Operating Oprah Winfrey's farm in Kula is Bio-Logical Capital's largest project in Hawaii and is finally gaining national attention, said the company's Hawaii director Wednesday.
Guy Kaulukukui, senior vice president and Hawaii director of Bio-Logical Capital, said the company is "pleased and flattered" to be mentioned in the June edition of O, The Oprah Magazine that offers details about Winfrey's farm on Maui. She hired Bio-Logical Capital - which also is seeking to purchase Hana Ranch - to farm a 1-acre plot in Kula as a starting point, with as many as 19 more acres available for production.
While not being able to comment publicly about its work on the Winfrey farm in the past, Kaulukukui said Bio-Logical Capital was "willing to toil in anonymity." Now that the news is out, company officials are happy that the magazine article shows how taking care of the soil can generate a diversity of crops that can be shared with the community.
Guy Kaulukukui is senior vice president and Hawaii director for Bio-Logical Capital.
Since August, Bio-Logical Capital, a natural resource management group with offices in Honolulu, Denver and San Francisco, has assisted Winfrey in establishing her farm. By the time Winfrey was on Maui during Christmas and New Year's, vegetables from her 1-acre farming plot were being used in her kitchen and being given away to neighbors, said Kaulukukui, a former deputy director for the state Department of Land and Natural Resources.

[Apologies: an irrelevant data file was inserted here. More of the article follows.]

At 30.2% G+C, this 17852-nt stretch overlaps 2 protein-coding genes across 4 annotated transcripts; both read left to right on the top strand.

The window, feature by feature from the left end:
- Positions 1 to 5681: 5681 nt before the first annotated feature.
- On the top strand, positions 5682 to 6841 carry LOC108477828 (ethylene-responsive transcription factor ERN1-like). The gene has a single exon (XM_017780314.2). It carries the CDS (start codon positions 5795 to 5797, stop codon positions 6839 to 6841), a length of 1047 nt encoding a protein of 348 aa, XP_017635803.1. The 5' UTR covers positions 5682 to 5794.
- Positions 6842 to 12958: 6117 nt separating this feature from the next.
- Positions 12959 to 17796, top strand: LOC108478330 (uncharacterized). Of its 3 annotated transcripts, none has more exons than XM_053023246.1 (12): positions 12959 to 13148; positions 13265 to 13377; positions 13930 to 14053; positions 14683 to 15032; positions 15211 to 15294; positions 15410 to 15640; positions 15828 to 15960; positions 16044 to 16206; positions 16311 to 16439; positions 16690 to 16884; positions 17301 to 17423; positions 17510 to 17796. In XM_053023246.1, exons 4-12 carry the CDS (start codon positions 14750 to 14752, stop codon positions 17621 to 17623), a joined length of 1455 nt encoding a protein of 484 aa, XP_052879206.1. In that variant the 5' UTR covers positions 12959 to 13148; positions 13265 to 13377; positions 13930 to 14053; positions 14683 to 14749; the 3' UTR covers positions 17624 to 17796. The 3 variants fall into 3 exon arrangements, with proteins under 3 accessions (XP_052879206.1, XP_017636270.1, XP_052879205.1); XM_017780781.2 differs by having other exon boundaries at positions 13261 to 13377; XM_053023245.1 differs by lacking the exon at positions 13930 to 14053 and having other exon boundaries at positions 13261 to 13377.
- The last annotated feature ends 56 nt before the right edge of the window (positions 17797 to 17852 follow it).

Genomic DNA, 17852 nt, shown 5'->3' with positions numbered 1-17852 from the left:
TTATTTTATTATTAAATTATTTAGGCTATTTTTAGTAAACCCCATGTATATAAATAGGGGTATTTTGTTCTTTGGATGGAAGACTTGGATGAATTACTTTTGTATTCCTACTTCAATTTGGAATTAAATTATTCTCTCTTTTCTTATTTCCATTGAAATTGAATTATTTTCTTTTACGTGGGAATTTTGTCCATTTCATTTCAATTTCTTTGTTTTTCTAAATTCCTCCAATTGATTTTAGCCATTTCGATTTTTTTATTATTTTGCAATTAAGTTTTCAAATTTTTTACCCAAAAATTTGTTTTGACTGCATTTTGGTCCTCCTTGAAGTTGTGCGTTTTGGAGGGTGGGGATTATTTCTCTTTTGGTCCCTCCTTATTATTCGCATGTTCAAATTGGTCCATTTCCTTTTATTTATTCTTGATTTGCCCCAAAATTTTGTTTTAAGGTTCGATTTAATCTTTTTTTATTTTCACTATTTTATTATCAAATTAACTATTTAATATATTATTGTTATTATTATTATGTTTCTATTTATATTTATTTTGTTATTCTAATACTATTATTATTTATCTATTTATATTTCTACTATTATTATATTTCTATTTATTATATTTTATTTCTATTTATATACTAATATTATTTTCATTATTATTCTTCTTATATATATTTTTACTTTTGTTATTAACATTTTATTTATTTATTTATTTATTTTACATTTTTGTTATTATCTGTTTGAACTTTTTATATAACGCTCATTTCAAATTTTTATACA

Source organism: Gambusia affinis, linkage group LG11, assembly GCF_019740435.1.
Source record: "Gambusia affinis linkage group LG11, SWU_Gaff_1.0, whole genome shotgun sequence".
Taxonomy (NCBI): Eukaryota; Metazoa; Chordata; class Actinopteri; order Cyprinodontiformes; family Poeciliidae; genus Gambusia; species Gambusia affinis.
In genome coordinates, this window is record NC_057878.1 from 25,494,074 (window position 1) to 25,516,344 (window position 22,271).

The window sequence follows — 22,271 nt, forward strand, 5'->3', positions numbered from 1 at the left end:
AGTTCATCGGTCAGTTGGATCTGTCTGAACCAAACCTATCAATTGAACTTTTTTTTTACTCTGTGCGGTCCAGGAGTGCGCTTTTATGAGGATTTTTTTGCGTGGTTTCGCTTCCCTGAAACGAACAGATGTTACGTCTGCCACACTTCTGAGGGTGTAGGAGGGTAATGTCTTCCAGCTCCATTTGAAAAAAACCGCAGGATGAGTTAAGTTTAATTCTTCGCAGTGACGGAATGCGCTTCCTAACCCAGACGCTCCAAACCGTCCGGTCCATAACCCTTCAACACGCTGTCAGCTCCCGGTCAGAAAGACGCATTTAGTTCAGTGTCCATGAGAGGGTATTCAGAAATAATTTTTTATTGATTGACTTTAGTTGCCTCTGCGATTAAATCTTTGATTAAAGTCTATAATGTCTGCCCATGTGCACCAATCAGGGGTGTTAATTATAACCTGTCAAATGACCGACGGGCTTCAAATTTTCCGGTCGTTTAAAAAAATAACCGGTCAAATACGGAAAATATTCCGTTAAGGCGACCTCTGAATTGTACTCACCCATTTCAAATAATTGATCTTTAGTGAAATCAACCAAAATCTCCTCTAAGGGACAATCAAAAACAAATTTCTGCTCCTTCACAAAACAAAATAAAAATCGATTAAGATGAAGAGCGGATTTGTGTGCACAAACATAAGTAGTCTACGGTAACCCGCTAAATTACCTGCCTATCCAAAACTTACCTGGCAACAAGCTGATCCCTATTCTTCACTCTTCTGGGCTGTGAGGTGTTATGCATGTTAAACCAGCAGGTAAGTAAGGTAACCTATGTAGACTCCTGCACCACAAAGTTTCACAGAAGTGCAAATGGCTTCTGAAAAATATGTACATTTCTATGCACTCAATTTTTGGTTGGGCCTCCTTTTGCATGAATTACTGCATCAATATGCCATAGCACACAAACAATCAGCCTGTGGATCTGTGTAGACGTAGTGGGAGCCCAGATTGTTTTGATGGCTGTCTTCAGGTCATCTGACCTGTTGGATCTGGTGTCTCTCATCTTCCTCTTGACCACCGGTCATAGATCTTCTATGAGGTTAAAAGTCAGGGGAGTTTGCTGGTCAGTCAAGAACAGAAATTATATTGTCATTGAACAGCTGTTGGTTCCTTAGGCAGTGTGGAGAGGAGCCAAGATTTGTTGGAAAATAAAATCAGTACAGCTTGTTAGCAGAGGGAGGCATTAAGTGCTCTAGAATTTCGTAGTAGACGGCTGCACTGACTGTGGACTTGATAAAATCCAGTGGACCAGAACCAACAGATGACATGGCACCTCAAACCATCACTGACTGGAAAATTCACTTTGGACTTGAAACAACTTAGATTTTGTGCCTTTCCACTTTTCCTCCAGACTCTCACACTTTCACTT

Although what Winfrey is doing is "on a large scale," her farm provides a model for what island residents can do in their yards.
"What this does is encourage us in whatever scale we can work to plant our own gardens and reduce our dependency on imports," said Kaulukukui.
That's the same idea that Winfrey's friend and health expert Bob Greene had when he encouraged Winfrey "to give back to the land," according to the magazine. Greene noted that about 90 percent of the food on Maui is flown or shipped in from off-island.
Winfrey and Greene then plotted out creating a farm in Kula. Soon after, Bio-Logical Capital was brought on board.
Kaulukukui said the area where the farm stands had been previously farmed by Chinese workers, who lived in the area years ago. He said the soil just lacked nutrients, so the first crops grown on the land were leafy greens that were turned into compost and put back into the soil.
Since then, the farm has grown 100 varieties of crops. The magazine said that the soil is "now so good and so rich" it is producing 145 pounds of food a week.
Kaulukukui said the next step for the farm is the planting of fruit trees. In a phone interview Wednesday, Greene said that he also is looking at planting nut trees that could be used as windbreaks.
Bio-Logical Capital has a farm foreman onsite along with five farmhands. Two of the farmhands work for the company while the other three are on contract.
Kaulukukui said two of the farmhands on Winfrey's farm will more than likely be moved if and when an agreement to purchase Hana Ranch is finalized.
The two farmhands from Winfrey's farm will go to Hana Ranch, where there still will be cattle ranching but an expansion into organic farming, Kaulukukui said.
* Melissa Tanji can be reached at firstname.lastname@example.org.